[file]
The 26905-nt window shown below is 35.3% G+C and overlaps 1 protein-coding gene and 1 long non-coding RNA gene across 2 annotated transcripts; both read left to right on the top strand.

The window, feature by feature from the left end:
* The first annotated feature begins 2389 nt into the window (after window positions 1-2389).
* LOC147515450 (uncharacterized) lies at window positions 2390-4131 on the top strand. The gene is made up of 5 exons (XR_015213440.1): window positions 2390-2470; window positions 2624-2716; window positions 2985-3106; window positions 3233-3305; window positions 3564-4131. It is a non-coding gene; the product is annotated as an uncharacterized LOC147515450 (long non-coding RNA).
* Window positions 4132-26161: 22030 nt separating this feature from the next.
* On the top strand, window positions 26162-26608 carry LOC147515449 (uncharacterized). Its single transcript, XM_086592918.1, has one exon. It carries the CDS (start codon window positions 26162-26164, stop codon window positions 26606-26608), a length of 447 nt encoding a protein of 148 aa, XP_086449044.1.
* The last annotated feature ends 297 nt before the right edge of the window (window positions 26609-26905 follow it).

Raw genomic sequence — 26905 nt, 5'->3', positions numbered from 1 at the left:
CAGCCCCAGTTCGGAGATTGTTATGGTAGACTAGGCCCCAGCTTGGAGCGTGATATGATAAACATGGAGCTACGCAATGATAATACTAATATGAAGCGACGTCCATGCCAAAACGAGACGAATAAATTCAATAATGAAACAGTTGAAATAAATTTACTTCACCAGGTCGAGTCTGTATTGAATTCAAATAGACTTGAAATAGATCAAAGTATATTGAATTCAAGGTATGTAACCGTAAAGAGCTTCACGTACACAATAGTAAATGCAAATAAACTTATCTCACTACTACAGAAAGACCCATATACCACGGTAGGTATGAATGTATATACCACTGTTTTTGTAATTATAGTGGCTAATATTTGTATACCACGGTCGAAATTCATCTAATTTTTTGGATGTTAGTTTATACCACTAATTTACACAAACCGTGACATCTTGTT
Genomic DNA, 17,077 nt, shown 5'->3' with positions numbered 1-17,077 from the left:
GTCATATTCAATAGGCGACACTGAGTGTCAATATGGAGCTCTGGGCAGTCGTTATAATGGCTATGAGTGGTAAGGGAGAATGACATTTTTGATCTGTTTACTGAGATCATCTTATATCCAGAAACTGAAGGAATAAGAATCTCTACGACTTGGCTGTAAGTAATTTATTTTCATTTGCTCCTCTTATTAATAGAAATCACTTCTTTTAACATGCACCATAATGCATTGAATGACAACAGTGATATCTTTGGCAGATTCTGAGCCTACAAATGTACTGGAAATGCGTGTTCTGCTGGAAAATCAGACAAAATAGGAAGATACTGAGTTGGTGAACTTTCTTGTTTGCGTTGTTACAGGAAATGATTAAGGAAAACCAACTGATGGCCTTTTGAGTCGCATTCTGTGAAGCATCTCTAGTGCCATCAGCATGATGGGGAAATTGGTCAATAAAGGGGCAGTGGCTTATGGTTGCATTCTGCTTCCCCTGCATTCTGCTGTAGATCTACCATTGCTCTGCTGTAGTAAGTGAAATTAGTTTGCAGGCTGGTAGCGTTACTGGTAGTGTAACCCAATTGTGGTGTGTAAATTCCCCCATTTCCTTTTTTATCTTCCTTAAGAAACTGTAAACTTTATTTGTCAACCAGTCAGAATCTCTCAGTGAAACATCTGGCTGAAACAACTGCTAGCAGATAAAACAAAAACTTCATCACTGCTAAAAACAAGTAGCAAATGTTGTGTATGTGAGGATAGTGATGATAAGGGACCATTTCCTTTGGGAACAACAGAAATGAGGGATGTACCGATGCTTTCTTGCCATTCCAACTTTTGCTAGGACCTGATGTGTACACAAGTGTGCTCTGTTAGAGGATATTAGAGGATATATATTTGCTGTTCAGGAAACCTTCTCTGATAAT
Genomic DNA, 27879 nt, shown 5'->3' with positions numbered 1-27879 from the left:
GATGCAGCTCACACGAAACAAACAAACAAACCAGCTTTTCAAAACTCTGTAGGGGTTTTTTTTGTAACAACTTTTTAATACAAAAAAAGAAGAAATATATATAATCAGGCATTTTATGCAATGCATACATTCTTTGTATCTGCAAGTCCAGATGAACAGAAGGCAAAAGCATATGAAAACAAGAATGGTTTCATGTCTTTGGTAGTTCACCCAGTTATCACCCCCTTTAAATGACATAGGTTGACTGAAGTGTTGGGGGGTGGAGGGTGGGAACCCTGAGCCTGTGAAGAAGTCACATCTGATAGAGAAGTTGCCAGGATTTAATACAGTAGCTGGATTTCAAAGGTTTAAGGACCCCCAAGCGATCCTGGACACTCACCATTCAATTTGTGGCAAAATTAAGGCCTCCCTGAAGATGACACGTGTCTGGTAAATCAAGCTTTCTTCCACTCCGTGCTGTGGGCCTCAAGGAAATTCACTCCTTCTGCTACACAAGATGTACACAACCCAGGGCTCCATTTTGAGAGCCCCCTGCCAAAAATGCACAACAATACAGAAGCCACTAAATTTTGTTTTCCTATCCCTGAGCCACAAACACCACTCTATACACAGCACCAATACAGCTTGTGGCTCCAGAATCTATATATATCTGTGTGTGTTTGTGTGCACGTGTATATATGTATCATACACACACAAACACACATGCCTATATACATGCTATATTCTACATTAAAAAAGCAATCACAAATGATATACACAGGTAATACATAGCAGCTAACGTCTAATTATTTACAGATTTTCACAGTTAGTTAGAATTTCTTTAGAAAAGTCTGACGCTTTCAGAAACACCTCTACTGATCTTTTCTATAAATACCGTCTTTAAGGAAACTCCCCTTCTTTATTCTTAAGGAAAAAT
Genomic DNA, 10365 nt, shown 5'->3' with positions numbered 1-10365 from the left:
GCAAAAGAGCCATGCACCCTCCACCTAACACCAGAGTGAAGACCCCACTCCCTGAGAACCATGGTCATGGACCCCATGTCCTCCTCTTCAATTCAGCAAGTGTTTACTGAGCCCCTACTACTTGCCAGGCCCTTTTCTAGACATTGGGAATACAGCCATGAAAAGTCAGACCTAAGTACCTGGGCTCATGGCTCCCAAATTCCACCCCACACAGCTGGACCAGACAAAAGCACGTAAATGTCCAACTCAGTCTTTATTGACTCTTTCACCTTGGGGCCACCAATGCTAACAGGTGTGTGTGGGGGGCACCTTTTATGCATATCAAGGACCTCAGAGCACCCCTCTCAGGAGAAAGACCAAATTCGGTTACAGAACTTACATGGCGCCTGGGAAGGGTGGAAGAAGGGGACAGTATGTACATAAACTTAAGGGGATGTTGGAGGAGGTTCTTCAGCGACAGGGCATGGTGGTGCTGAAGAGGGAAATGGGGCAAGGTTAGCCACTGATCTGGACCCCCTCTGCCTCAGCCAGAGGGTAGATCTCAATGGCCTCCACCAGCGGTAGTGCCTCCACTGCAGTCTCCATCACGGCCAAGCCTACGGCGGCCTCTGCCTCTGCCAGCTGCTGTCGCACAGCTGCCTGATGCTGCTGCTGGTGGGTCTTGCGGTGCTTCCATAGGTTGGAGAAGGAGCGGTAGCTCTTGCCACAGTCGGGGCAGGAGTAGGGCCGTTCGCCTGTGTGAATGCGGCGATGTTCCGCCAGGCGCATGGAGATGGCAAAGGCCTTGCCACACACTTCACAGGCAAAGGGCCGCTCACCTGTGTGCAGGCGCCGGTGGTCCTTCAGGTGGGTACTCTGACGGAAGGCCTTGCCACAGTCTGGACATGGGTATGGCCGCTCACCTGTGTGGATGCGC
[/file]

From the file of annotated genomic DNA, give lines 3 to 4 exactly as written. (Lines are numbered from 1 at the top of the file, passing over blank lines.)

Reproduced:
* The first annotated feature begins 2389 nt into the window (after window positions 1-2389).
* LOC147515450 (uncharacterized) lies at window positions 2390-4131 on the top strand. The gene is made up of 5 exons (XR_015213440.1): window positions 2390-2470; window positions 2624-2716; window positions 2985-3106; window positions 3233-3305; window positions 3564-4131. It is a non-coding gene; the product is annotated as an uncharacterized LOC147515450 (long non-coding RNA).